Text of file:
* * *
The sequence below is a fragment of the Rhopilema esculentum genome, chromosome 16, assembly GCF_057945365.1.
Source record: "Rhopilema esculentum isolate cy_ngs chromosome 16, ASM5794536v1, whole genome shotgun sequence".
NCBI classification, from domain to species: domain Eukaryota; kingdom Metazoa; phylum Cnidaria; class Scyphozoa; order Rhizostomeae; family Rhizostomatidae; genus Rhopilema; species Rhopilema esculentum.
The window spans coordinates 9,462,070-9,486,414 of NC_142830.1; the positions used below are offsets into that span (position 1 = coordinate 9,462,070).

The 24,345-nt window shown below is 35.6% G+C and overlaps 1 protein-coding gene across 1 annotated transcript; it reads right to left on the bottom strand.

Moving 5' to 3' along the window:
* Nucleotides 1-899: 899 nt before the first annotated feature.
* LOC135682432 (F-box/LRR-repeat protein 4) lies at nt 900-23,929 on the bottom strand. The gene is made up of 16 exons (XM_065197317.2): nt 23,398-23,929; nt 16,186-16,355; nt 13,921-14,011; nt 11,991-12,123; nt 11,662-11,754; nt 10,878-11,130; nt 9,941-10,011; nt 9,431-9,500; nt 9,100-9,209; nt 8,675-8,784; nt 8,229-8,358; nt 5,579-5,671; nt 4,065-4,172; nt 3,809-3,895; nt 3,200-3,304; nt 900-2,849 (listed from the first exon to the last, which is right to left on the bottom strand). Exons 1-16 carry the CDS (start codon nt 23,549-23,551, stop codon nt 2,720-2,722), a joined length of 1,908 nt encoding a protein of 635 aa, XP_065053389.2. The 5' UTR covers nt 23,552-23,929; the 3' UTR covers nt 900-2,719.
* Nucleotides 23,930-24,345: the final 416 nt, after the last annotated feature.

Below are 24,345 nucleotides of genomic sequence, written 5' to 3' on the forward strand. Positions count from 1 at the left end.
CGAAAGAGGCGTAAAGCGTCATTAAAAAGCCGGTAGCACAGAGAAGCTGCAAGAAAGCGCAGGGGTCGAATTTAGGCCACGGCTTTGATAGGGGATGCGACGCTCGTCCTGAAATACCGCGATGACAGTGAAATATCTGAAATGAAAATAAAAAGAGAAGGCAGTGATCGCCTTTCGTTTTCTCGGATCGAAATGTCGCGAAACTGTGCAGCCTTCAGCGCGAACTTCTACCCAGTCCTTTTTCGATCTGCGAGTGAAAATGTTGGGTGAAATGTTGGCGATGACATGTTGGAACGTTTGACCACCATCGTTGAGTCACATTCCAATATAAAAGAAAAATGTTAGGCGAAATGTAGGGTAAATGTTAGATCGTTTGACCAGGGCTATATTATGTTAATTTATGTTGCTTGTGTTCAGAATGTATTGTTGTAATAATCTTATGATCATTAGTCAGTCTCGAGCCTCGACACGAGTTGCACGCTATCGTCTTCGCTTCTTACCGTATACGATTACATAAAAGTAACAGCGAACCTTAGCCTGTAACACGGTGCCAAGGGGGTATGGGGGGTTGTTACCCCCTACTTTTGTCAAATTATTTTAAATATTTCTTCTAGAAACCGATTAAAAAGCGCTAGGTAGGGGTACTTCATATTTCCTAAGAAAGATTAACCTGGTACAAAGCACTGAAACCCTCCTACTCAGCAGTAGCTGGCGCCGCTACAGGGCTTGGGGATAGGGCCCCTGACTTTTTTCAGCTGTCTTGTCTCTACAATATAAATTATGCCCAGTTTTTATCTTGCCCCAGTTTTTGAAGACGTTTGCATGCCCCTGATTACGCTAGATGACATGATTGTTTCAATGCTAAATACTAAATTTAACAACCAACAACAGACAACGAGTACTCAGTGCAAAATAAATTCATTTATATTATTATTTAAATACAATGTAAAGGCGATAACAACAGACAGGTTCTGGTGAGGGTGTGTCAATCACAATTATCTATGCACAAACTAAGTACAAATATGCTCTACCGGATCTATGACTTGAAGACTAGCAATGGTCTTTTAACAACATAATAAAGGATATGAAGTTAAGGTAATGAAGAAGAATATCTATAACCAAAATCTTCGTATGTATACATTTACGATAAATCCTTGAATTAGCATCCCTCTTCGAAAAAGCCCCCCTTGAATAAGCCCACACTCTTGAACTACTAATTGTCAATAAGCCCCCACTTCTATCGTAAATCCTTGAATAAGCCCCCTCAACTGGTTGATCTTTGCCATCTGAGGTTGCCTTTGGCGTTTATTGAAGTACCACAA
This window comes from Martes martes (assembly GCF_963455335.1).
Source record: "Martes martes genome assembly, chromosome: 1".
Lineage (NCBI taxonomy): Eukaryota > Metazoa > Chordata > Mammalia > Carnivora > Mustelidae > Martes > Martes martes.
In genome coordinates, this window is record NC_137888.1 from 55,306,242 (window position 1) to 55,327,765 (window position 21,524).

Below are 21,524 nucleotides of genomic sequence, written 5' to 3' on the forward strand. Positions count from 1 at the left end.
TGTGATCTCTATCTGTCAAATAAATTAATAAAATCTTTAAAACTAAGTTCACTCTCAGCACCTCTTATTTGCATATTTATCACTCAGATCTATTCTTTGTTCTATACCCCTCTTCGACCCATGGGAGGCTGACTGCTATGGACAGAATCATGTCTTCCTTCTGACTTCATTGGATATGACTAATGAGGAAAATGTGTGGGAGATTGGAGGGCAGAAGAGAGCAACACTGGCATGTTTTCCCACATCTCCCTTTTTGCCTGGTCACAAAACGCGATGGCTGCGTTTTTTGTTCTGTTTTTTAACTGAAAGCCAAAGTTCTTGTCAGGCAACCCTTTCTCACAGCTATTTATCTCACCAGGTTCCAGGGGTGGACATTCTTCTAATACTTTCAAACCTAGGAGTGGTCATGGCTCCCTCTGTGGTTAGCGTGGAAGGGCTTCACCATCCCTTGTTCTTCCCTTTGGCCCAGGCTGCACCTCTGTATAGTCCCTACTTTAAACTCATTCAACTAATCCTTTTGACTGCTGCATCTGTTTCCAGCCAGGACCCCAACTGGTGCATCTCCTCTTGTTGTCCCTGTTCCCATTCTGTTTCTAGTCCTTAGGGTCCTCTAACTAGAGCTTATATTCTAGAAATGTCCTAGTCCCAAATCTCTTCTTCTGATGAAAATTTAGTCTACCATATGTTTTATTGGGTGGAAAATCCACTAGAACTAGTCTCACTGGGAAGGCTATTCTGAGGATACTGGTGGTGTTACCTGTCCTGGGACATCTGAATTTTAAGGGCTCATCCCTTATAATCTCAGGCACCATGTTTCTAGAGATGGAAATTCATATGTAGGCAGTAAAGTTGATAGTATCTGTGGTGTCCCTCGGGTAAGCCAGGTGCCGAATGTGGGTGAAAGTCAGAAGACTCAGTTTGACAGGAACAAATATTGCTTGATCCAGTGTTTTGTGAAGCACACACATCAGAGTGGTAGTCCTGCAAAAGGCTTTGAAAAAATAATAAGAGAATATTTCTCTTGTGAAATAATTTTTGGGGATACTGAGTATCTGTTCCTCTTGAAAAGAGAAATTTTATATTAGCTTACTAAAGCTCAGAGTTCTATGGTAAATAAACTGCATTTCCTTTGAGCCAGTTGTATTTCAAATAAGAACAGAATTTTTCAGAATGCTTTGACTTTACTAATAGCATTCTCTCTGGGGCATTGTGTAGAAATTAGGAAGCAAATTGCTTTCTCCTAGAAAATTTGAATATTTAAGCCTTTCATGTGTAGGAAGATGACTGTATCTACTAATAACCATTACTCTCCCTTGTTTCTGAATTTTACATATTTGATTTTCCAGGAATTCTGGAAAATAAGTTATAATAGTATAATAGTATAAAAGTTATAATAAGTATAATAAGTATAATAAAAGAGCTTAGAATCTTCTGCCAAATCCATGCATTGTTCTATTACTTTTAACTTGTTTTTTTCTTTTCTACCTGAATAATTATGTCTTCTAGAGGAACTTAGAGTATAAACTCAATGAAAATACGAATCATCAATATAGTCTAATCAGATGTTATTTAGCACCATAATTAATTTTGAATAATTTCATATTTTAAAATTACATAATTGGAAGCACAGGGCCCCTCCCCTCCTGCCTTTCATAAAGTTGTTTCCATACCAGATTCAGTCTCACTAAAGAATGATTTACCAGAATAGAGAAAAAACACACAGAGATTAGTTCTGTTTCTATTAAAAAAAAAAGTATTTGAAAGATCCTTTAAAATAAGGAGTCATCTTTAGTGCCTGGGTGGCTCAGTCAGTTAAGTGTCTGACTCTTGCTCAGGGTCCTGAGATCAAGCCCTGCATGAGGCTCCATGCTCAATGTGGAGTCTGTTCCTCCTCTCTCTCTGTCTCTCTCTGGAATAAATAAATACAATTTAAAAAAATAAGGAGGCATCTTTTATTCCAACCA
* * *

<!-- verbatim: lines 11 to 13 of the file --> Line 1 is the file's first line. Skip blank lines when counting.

CGAAAGAGGCGTAAAGCGTCATTAAAAAGCCGGTAGCACAGAGAAGCTGCAAGAAAGCGCAGGGGTCGAATTTAGGCCACGGCTTTGATAGGGGATGCGACGCTCGTCCTGAAATACCGCGATGACAGTGAAATATCTGAAATGAAAATAAAAAGAGAAGGCAGTGATCGCCTTTCGTTTTCTCGGATCGAAATGTCGCGAAACTGTGCAGCCTTCAGCGCGAACTTCTACCCAGTCCTTTTTCGATCTGCGAGTGAAAATGTTGGGTGAAATGTTGGCGATGACATGTTGGAACGTTTGACCACCATCGTTGAGTCACATTCCAATATAAAAGAAAAATGTTAGGCGAAATGTAGGGTAAATGTTAGATCGTTTGACCAGGGCTATATTATGTTAATTTATGTTGCTTGTGTTCAGAATGTATTGTTGTAATAATCTTATGATCATTAGTCAGTCTCGAGCCTCGACACGAGTTGCACGCTATCGTCTTCGCTTCTTACCGTATACGATTACATAAAAGTAACAGCGAACCTTAGCCTGTAACACGGTGCCAAGGGGGTATGGGGGGTTGTTACCCCCTACTTTTGTCAAATTATTTTAAATATTTCTTCTAGAAACCGATTAAAAAGCGCTAGGTAGGGGTACTTCATATTTCCTAAGAAAGATTAACCTGGTACAAAGCACTGAAACCCTCCTACTCAGCAGTAGCTGGCGCCGCTACAGGGCTTGGGGATAGGGCCCCTGACTTTTTTCAGCTGTCTTGTCTCTACAATATAAATTATGCCCAGTTTTTATCTTGCCCCAGTTTTTGAAGACGTTTGCATGCCCCTGATTACGCTAGATGACATGATTGTTTCAATGCTAAATACTAAATTTAACAACCAACAACAGACAACGAGTACTCAGTGCAAAATAAATTCATTTATATTATTATTTAAATACAATGTAAAGGCGATAACAACAGACAGGTTCTGGTGAGGGTGTGTCAATCACAATTATCTATGCACAAACTAAGTACAAATATGCTCTACCGGATCTATGACTTGAAGACTAGCAATGGTCTTTTAACAACATAATAAAGGATATGAAGTTAAGGTAATGAAGAAGAATATCTATAACCAAAATCTTCGTATGTATACATTTACGATAAATCCTTGAATTAGCATCCCTCTTCGAAAAAGCCCCCCTTGAATAAGCCCACACTCTTGAACTACTAATTGTCAATAAGCCCCCACTTCTATCGTAAATCCTTGAATAAGCCCCCTCAACTGGTTGATCTTTGCCATCTGAGGTTGCCTTTGGCGTTTATTGAAGTACCACAA
This window comes from Martes martes (assembly GCF_963455335.1).
Source record: "Martes martes genome assembly, chromosome: 1".